Molecular breast imaging suite performs dual head imaging at low dose
Gamma Medica-Ideas (GMI) has signed an exclusive license and commercialisation agreement with Mayo Clinic (Mayo) to further develop and commercialise a suite of technologies invented by Mayo.
The company aims to utilise the licensed technology in conjunction with its Lumagem molecular breast imaging system to improve the diagnosis of cancers in women with dense breasts. An estimated 30% of women have dense breast tissue, which can impede diagnosis of abnormalities. GMI claims that existing mammography and other screening techniques are at times either insufficient or very expensive diagnostic tools. Molecular breast imaging promises to be a cost-effective solution for these women.
The company said that the suite of technologies invented by Mayo enhances the existing capabilities of GMI’s LumaGEM dual headed imaging system, through special image processing software algorithms and collimator and detector optimization techniques.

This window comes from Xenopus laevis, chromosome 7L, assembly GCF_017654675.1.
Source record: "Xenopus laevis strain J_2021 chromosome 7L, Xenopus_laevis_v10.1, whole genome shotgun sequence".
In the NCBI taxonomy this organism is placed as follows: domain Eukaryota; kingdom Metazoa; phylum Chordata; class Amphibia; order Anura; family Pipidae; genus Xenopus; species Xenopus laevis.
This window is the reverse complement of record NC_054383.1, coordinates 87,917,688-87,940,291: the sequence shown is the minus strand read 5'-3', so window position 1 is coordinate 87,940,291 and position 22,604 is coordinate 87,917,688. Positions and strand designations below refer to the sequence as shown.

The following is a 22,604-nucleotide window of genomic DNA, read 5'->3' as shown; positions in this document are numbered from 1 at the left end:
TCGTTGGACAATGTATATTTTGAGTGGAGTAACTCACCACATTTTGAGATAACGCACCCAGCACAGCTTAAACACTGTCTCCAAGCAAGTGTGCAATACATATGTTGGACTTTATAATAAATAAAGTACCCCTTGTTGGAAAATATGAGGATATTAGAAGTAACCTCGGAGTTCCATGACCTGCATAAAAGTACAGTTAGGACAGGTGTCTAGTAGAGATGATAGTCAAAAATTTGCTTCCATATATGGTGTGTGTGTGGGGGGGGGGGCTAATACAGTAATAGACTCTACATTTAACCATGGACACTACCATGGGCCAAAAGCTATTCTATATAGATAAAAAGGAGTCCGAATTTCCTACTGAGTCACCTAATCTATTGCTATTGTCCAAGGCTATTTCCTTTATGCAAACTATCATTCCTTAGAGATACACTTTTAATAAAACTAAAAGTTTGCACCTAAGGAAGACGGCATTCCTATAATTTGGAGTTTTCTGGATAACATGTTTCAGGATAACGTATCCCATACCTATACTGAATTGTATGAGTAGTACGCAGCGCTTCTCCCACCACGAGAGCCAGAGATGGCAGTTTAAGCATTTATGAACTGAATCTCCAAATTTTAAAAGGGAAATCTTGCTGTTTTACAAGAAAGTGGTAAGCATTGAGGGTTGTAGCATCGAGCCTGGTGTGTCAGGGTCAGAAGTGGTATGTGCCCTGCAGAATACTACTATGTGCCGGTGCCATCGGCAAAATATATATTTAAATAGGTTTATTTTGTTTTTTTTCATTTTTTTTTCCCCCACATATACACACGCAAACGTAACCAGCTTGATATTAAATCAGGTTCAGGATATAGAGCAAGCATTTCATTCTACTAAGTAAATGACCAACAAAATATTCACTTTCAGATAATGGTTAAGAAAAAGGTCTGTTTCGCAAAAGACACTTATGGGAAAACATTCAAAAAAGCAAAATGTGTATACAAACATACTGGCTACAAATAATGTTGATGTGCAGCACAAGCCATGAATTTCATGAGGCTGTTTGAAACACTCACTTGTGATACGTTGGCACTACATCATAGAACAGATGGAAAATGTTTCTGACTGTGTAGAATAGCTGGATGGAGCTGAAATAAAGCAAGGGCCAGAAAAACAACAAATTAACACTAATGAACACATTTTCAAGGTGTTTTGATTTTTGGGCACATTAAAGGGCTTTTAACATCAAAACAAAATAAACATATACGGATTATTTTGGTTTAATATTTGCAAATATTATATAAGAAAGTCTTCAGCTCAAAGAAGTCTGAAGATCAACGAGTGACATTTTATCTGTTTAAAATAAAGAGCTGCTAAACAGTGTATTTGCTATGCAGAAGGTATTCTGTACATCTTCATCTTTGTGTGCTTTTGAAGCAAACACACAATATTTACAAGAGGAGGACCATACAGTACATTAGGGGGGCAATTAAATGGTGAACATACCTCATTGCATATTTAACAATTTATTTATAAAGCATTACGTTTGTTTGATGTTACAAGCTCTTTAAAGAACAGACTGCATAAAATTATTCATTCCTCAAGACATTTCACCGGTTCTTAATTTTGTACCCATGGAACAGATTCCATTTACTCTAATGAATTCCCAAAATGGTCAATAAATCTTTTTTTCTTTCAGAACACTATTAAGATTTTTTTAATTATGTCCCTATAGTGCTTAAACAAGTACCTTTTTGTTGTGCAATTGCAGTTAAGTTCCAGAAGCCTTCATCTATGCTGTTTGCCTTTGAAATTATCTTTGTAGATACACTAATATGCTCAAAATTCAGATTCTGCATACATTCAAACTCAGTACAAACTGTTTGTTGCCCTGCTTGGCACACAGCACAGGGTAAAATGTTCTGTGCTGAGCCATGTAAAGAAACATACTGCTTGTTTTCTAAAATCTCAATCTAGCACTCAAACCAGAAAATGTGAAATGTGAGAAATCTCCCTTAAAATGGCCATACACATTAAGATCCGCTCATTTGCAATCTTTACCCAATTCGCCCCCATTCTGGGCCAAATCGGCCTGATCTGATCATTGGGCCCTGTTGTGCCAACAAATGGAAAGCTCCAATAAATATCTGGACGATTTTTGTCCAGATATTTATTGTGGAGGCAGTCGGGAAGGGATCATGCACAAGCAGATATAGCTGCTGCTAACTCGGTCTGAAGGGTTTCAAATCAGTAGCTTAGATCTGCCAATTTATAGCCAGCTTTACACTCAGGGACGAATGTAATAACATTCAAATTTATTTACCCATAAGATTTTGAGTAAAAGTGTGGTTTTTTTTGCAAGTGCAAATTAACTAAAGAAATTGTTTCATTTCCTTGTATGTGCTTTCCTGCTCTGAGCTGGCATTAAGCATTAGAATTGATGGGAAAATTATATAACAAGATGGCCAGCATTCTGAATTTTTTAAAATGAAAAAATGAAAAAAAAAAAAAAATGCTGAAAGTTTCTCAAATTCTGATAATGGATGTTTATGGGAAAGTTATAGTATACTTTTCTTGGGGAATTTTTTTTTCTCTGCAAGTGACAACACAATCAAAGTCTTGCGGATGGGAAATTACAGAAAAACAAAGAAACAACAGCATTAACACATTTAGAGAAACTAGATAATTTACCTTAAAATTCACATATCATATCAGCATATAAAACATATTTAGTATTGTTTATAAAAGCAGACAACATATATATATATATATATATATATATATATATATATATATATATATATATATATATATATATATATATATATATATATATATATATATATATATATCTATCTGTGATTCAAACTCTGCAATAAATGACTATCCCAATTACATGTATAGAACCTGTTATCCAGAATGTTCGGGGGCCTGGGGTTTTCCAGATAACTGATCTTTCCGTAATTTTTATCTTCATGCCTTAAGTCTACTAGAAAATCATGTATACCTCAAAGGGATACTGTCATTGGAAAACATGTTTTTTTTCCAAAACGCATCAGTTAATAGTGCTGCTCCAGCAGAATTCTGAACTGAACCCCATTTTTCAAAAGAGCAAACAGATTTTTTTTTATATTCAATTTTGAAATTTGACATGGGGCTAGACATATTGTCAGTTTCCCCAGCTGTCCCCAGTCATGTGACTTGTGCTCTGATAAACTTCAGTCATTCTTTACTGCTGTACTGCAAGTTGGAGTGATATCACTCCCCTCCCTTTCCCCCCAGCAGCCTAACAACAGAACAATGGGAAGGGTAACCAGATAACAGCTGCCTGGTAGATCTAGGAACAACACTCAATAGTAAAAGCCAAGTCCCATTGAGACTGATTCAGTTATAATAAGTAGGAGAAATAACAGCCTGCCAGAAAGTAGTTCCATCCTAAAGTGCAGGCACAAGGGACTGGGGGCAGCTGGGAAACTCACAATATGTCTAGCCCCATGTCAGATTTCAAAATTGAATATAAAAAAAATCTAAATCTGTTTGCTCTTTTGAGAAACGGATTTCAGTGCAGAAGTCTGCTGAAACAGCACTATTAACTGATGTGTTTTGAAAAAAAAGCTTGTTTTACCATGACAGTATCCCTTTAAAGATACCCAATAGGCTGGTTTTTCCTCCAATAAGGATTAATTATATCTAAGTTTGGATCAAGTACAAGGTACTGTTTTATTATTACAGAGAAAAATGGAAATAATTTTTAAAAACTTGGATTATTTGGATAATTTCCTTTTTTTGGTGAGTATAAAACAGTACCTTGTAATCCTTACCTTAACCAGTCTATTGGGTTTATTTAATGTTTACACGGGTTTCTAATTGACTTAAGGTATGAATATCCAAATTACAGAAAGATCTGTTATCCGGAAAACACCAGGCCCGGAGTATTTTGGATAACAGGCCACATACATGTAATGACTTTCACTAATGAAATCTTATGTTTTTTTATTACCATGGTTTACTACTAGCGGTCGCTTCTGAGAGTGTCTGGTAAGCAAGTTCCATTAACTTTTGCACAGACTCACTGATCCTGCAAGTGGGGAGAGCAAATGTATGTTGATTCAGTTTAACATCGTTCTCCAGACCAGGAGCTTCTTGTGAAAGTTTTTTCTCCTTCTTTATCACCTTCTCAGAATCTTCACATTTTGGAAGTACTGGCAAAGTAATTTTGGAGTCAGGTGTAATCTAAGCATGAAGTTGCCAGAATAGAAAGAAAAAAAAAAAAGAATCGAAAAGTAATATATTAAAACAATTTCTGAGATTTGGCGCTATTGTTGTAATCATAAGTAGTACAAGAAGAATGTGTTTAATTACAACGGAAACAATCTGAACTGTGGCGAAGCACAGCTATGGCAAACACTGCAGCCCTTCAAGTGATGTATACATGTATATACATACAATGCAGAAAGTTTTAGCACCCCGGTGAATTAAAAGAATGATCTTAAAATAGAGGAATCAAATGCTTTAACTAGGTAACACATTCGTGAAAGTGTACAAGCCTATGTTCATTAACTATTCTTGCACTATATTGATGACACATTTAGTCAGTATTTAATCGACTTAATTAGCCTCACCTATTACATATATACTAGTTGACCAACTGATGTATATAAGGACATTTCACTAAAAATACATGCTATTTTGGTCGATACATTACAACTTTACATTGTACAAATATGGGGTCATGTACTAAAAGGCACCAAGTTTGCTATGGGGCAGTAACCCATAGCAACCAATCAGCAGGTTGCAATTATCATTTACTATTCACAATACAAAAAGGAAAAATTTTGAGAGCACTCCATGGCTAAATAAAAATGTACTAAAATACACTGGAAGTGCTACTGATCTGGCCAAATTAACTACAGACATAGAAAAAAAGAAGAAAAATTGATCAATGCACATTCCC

The license also includes methods and devices developed at Mayo for combining next generation x-ray tomosynthesis techniques with molecular imaging of the breast. In initial clinical studies, the Mayo algorithms licensed to GMI yield better images at lower dose, said the company.
Dr. Bradley Patt, CEO of GMI, said: “We are extremely pleased that Dr. O’Connor and his team at Mayo have chosen GMI to bring their important technology to market. This is very timely given the release of the US Preventative Task Force report on mammography.
“The underlying reason for the controversy in mammography is the fact that mammography has underserved groups of women such as the 40-50 year old age group, where higher breast density has rendered mammography much less effective.
“GMI’s LumaGEM system, now enhanced with Mayo’s technologies, will be a highly effective solution for such cases. The Mayo technologies, which have been under development and evaluation for the last 7 years, enable this procedure to be performed at a radiation dose comparable to a mammogram.”